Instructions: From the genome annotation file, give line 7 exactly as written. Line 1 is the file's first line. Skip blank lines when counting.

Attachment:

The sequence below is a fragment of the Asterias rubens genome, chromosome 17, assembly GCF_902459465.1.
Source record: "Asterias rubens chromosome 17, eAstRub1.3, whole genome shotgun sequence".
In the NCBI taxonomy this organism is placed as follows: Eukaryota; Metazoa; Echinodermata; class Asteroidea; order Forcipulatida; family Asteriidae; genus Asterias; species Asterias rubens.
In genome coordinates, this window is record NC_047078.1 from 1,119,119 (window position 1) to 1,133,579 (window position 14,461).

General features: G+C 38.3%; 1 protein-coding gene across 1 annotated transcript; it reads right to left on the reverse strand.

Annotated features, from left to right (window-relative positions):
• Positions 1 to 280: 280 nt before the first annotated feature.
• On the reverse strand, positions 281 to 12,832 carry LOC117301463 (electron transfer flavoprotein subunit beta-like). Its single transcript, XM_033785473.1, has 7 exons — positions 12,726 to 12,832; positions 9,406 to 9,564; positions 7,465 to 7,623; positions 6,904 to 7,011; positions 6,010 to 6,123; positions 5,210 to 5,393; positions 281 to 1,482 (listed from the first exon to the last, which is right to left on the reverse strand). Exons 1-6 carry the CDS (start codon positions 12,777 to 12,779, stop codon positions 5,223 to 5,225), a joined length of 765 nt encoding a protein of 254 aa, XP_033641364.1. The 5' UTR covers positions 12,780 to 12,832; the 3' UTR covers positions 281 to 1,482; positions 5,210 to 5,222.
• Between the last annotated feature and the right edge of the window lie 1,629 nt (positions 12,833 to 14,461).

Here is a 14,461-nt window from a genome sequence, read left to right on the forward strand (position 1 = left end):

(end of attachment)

• Positions 1 to 280: 280 nt before the first annotated feature.